[5] A judicial abuse of discretion exists when the reasons or rulings of a trial judge are clearly untenable, unfairly depriv-ing a litigant of a substantial right and denying just results in matters submitted for disposition.6



[6] Jury instructions are subject to the harmless error rule, and an erroneous jury instruction requires reversal only if the error adversely affects the substantial rights of the complain-ing party.7 A litigant is entitled to have the jury instructed upon only those theories of the case which are presented by the pleadings and which are supported by competent evidence.8

[7] To establish reversible error from a court's failure to give a requested jury instruction, an appellant has the burden to show that (1) the tendered instruction is a correct statement of the law, (2) the tendered instruction was warranted by the evidence, and (3) the appellant was prejudiced by the court's failure to give the requested instruction.9 However, if the instructions given, which are taken as a whole, correctly state the law, are not misleading, and adequately cover the issues submissible to a jury, there is no prejudicial error concerning the instructions and necessitating a reversal.10

(a) Rodriguez Was Not Entitled to Have Nondelegable Duty Language Included in Jury Instructions

Rodriguez contends that the court erred by not including nondelegable duty of care language in jury instruction No. 2. She argues that experts on both sides testified that whether Rodriguez was returned to surgery was ultimately Fitzke's decision, as her attending surgeon. Additionally, she argues that she was prejudiced by the potential for jurors to believe that other doctors were negligent in not returning her to surgery and cites the jury's question about Duch's note as evidence of the confusion.

Appellees contend that the nondelegable duty doctrine is not applicable here, because there was no allegation of a negligent error or omission by a person other than Fitzke. They also argue that Rodriguez was not prejudiced, because there was no attempt to shift the blame to a nonparty and the court gave another instruction that Fitzke could still be liable even if another individual was also negligent.

[8] Generally, one who employs an independent contractor is not vicariously liable for physical harm caused to another by the acts or omissions of the contractor or its servants.11 This is the general rule, because an employer of an independent contractor generally has no control over the manner in which the work is to be done by the contractor, so the contractor, rather than the employer, is the proper party to be charged with the responsibility of preventing the risk and bearing and distribut-ing it.12 An employer's liability for the breach of a nondelegable duty, however, is an exception to this general rule.13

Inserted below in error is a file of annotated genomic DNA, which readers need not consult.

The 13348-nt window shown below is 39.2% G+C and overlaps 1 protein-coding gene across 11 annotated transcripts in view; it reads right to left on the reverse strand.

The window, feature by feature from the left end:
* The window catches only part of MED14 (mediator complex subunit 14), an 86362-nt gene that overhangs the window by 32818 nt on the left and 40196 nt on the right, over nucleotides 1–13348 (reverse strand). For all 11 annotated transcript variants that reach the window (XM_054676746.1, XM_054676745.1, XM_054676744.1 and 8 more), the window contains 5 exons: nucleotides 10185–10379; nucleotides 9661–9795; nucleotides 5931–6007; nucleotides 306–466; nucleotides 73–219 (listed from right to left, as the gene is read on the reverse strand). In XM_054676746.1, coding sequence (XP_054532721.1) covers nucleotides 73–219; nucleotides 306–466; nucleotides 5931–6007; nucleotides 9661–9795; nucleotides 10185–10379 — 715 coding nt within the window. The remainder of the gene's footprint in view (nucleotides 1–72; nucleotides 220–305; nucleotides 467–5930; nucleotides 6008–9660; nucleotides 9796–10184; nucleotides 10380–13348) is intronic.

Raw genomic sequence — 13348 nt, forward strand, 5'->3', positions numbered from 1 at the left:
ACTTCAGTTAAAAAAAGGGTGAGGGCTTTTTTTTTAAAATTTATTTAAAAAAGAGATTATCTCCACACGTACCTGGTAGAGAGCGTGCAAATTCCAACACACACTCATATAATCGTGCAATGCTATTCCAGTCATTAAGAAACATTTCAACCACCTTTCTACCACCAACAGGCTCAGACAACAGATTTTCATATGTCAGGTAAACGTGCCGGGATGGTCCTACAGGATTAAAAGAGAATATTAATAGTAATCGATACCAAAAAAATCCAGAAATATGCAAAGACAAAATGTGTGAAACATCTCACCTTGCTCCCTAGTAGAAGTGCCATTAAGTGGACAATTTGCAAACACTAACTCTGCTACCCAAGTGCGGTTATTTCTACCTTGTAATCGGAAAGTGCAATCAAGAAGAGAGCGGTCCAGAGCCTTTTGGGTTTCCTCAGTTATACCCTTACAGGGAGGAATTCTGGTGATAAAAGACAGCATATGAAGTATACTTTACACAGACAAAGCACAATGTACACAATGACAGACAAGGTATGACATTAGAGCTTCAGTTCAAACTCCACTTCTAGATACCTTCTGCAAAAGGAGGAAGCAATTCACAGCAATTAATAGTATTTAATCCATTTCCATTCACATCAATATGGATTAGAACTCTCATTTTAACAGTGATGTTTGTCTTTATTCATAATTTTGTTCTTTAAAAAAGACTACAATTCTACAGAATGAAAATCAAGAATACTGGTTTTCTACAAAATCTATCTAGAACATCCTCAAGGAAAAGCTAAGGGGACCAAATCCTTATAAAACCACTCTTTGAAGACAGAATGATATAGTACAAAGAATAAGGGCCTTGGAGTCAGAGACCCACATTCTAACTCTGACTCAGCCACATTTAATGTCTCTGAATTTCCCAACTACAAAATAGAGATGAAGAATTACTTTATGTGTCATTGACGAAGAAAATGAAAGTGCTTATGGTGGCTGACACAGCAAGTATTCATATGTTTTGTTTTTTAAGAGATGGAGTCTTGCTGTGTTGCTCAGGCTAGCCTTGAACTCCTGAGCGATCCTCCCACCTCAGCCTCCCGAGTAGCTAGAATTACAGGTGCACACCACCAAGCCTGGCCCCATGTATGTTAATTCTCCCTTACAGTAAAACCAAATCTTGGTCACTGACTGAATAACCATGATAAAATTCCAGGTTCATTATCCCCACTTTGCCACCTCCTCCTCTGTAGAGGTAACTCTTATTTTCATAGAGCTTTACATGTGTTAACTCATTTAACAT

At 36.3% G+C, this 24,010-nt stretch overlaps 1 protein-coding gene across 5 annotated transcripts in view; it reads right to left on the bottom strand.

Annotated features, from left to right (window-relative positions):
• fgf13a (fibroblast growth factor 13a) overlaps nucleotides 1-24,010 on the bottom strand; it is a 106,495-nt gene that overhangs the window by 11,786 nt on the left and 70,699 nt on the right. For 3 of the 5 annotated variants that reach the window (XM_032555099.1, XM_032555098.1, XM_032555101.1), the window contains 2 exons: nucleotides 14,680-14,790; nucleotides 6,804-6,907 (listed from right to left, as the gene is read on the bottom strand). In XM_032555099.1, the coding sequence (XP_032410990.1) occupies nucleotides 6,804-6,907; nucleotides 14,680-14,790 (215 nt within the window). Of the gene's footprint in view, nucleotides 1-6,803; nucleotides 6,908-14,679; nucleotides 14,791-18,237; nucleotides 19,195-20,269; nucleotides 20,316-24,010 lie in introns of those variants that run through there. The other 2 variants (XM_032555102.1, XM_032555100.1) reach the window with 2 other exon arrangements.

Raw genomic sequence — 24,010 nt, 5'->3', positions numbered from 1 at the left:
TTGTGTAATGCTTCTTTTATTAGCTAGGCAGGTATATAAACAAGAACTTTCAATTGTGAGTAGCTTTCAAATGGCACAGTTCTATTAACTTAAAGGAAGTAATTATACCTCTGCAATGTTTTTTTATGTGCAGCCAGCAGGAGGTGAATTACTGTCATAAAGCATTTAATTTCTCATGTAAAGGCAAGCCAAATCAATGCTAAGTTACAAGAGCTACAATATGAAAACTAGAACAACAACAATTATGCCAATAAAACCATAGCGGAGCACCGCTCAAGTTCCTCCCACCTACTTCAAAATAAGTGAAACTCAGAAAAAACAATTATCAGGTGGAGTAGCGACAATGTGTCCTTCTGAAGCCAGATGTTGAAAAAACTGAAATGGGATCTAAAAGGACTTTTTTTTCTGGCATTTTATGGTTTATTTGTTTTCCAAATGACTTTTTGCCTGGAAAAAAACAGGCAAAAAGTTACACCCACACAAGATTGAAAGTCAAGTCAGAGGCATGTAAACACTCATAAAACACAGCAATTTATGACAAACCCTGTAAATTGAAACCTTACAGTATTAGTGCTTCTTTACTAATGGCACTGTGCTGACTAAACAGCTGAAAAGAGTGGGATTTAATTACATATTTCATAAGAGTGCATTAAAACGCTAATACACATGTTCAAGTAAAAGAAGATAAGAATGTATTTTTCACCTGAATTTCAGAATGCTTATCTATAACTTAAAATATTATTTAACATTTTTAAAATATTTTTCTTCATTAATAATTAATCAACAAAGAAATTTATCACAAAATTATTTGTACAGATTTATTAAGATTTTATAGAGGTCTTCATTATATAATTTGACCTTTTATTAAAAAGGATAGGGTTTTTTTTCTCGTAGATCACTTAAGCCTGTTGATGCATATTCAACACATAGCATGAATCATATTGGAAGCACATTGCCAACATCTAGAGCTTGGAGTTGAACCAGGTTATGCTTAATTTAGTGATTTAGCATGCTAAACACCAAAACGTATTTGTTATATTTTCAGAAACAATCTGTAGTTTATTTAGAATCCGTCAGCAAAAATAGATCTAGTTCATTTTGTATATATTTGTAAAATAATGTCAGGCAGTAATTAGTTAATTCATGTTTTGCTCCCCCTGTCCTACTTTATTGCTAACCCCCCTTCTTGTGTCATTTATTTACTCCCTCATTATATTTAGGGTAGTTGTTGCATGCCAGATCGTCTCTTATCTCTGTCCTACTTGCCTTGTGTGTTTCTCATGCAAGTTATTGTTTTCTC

[9,10] A nondelegable duty means that an employer of an independent contractor, by assigning work consequent to a duty, is not relieved from liability arising from the delegated duties negligently performed.14 As a result of a nondelegable duty, the responsibility or ultimate liability for proper performance of a duty cannot be delegated, although actual performance of the task required by a nondelegable duty may be done by another.15 Thus, the person owing a nondelegable duty is not excused from taking the necessary precautions by contracting with or relying on others to take necessary precau-tionary measures.16

Whether a duty is nondelegable is a question of law.17 There is no set formula for determining when a duty is nondelegable.18 “ ‘Indeed, whether a particular duty is properly categorized as “nondelegable” necessarily entails a sui generis inquiry, since the conclusion ultimately rests on policy considerations.’ ”19 In a given case, the policy question facing a court is whether, on the facts presented, the public interest warrants imposition upon a person who has delegated a task the duty to guard against risks implicit in the performance of the task.20 Courts have often deemed a duty to be nondelegable when the responsibility is so important to the community that the employer should not be permitted to transfer it to another.21

In Long v. Hacker,22 we held that a head surgeon is ultimately liable for the negligent acts or omissions of the indi-viduals assisting him or her in surgery.23 However, we have also held that surgeons are not liable for the failure of hospital employees to execute reasonable instructions left for the treatment of the patient.24 We have not before considered whether an attending surgeon has a nondelegable duty to diagnose and treat a patient by returning the patient to surgery when necessitated by his or her condition.